Benigno is a personal nurse and caregiver for Alicia Roncero, a beautiful dance student who lies in a coma, but Benigno sees her as alive and he talks his heart out to her patient and brings her all kinds of dancing and silent black and white film mementos. As it turns out, Benigno had been obsessed with Alicia for a while before she was in a coma, since his apartment is in front of the dance studio where she practiced every day. At first his obsession is only from a distance, since Benigno takes care of his possessive mother who seems to be immobilized, for this reason is that he became a nurse and also beautician. After his mother died he was free to move about and finally picked up the courage to talk to Alicia after she dropped her wallet on the street. As they walk together to her house, they talk about her discovery of mute black and white films and dancing. When she walks into her building, Benigno notices that she lives in Dr. Roncero’s house, who is a psychiatrist. He makes an appointment to see the doctor and talks about his unresolved bereavement over his mother, but it all is a ruse to gain access to the apartment where he steals a hair-clip from Alicia’s room. That night Alicia was run over a car and became comatose, by mere chance Benigno was assigned to Alicia much to the surprise of her father but since Benigno’s services are the best, he hires him and a colleague permanently to tend for Alicia. Benigno also lies to her father that he is homosexual so her father wouldn't suspect his love to her.

Benigno keeps telling Marco that he should talk to Lydia, because despite the fact that they are in a coma, women understand and react to men’s problems. Marco learns from Niño de Rivera that he and Lydia had decided to be together again but she had not told him, so Marco finds himself alone again, as he is about to leave he comes into Alicia’s room looking for Benigno, but he instead finds himself opening his heart out to her despite his scepticism over Benigno’s theories. Benigno and Marco leave the hospital and in the parking lot Benigno tells Marco of his plans to marry Alicia, but Marco is taken aback, telling his friend that Alicia is basically dead and cannot express her will in any manner but Benigno does not hear any reason. During a routine review at the hospital the supervisors notice that Alicia has missed several periods but since this is a common occurrence with people in coma they do not think twice over it. However, Alicia is pregnant and an investigation ensues where Benigno is the main suspect.

Marco has left Spain to write a book about travelling, and months later, in Jordan, he reads in a newspaper that Lydia has finally died, having never awakened from the coma. He phones the hospital looking for Benigno but all he is told is that he does not work there anymore, he manages to find another nurse that he had befriended who tells him that Benigno is in prison for the rape of Alicia. Marco returns to Spain and visits Benigno who asks him to hire a new lawyer and find out what happened to Alicia. Marco stays in Benigno’s apartment and sees that Alicia has awakened during or sometime after giving birth, but the baby was stillborn and died. Following Benigno's lawyer's urging, he does not tell Benigno about her unexpected recovery. Desperate, Benigno writes a suicide letter to Marco and ingests a large quantity of pills to try to "escape" and reunite with Alicia. He dies of an overdose.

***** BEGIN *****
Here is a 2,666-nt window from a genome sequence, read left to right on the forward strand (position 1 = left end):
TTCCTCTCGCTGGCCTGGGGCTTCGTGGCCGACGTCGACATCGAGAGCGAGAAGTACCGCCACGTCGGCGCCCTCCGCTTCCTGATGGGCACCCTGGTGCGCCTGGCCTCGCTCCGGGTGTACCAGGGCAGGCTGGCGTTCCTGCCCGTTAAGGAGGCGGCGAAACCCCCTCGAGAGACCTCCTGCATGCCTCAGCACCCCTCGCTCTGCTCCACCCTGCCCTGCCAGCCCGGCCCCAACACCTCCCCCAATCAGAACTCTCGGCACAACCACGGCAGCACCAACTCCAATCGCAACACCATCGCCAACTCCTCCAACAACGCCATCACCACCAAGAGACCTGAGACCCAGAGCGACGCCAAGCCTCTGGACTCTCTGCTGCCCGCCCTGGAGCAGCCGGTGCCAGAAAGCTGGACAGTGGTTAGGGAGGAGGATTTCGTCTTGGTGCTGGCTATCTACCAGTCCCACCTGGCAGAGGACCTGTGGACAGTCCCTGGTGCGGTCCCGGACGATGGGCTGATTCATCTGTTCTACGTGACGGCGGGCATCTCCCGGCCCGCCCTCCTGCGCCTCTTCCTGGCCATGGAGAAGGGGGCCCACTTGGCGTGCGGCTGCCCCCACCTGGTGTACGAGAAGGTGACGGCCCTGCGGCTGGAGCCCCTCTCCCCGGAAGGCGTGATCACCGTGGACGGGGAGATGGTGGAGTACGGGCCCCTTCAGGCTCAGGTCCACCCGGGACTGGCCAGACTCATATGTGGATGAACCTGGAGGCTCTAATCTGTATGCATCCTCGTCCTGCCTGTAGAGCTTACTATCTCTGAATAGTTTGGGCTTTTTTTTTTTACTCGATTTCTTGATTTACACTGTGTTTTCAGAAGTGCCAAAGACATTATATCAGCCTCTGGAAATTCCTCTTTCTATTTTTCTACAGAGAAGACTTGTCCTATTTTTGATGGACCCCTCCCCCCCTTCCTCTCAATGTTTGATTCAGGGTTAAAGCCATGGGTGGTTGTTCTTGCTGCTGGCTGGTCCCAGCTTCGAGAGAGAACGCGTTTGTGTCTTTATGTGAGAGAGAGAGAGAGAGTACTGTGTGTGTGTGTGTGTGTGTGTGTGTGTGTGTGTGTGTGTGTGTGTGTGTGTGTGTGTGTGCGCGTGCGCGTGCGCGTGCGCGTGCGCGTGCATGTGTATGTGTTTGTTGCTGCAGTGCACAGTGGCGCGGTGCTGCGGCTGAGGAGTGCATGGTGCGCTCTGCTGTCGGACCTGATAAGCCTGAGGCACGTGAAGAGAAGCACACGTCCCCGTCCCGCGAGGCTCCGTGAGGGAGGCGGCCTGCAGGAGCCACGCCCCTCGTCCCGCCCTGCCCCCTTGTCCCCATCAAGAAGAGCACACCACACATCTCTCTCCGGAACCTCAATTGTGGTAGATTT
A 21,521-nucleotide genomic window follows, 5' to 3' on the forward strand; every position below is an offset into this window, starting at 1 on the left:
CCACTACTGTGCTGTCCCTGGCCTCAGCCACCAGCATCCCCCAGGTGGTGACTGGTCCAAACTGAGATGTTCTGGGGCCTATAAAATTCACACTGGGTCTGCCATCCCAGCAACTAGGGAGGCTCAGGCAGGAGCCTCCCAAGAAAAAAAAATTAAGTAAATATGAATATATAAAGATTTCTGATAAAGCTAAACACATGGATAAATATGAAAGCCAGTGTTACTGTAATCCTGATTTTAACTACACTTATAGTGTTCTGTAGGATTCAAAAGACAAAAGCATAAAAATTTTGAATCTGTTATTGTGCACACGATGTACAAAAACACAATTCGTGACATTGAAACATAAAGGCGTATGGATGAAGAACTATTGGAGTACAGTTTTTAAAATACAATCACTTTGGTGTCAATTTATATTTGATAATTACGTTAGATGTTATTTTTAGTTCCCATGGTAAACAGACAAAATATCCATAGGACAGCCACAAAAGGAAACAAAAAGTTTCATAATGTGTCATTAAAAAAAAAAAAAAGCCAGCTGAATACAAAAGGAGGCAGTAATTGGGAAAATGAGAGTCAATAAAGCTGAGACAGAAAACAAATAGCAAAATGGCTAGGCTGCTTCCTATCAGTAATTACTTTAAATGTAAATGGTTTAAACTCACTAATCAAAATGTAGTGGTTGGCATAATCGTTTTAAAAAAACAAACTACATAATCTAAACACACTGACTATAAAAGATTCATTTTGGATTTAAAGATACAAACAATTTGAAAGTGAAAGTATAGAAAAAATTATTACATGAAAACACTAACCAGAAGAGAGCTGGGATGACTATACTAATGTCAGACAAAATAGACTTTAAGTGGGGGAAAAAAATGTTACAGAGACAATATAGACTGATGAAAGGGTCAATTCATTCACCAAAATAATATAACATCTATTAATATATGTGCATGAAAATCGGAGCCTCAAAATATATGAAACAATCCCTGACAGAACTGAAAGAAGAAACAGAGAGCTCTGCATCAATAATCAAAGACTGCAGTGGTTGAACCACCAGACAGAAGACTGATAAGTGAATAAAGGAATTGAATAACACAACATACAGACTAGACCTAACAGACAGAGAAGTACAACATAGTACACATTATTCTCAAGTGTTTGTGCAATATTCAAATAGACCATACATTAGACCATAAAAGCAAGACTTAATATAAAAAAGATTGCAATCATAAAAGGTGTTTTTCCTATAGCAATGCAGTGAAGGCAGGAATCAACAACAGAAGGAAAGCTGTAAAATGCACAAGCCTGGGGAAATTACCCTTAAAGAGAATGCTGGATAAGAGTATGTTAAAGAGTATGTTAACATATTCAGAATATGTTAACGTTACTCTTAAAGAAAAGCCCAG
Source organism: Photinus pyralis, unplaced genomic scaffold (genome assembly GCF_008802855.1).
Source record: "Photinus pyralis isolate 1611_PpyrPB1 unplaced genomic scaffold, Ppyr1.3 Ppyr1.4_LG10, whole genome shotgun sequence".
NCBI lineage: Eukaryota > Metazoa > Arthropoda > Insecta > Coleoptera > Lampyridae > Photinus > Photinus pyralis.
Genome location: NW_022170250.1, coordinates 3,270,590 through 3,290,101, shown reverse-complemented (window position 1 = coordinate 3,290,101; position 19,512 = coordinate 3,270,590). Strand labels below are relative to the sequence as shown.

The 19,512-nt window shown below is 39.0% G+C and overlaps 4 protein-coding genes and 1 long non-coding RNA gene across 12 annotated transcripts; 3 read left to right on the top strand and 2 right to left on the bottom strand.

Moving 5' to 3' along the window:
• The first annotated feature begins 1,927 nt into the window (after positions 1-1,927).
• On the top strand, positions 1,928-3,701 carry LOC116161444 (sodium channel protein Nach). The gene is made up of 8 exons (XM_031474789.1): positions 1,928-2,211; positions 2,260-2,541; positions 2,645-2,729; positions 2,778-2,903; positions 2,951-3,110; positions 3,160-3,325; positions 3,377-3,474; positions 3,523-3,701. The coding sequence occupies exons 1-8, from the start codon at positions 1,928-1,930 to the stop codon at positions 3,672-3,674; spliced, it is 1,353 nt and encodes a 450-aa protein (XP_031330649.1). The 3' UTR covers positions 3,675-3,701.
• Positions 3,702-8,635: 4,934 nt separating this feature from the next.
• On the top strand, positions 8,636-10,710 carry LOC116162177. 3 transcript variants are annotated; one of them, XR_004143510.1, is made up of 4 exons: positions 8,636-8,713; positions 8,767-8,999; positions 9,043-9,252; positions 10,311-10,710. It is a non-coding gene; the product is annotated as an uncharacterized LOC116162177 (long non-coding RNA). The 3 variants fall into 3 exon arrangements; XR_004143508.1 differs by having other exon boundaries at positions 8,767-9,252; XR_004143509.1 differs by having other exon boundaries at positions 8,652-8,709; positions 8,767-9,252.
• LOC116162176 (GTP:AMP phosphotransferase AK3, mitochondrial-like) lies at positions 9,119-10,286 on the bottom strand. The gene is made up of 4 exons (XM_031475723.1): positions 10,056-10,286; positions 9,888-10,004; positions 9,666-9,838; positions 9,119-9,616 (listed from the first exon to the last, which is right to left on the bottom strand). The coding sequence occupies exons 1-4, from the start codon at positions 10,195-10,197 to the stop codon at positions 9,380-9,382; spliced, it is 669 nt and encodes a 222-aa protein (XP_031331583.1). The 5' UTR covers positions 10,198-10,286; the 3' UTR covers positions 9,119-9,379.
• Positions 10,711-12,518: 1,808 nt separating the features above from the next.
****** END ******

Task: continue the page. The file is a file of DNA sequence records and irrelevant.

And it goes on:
Meanwhile, Alicia has begun rehabilitation to recover her ability to walk and dance. The film ends in the same theatre where it began, where Marco and Alicia meet by chance.

Cast[edit]

Reception[edit]

Talk to Her received positive reviews, as it currently holds a 92% "fresh" rating on Rotten Tomatoes; the consensus states: "Another masterful, compassionate work from Pedro Almodóvar."[3] On Metacritic, which uses an average of critics' reviews, the film holds an 86/100, indicating "universal acclaim".[4] Despite the film's success, Talk to Her wasn't submitted as Spain's pick for the Academy Award for Best Foreign Film, as Mondays in the Sun.

The film was a commercial success, grossing $9,285,469 in the United States and $41,716,081 internationally for a worldwide total of $51,001,550.[5]

Awards and nominations[edit]

Wins
Nominations

References[edit]

  1. ^ Corliss, Richard (23 January 2012). "Talk to Her | All-TIME 100 Movies | Entertainment". Time. Retrieved 3 February 2012. 
  2. ^ Anderson, Jeffrey M. (24 July 2011). "Paul Schrader's Film Canon – The Moviefone Blog". Cinematical.com. Retrieved 3 February 2012. 
  3. ^ Talk to Her at Rotten Tomatoes
  4. ^ Talk to Her at Metacritic
  5. ^ Talk to Her at Box Office Mojo

External links[edit]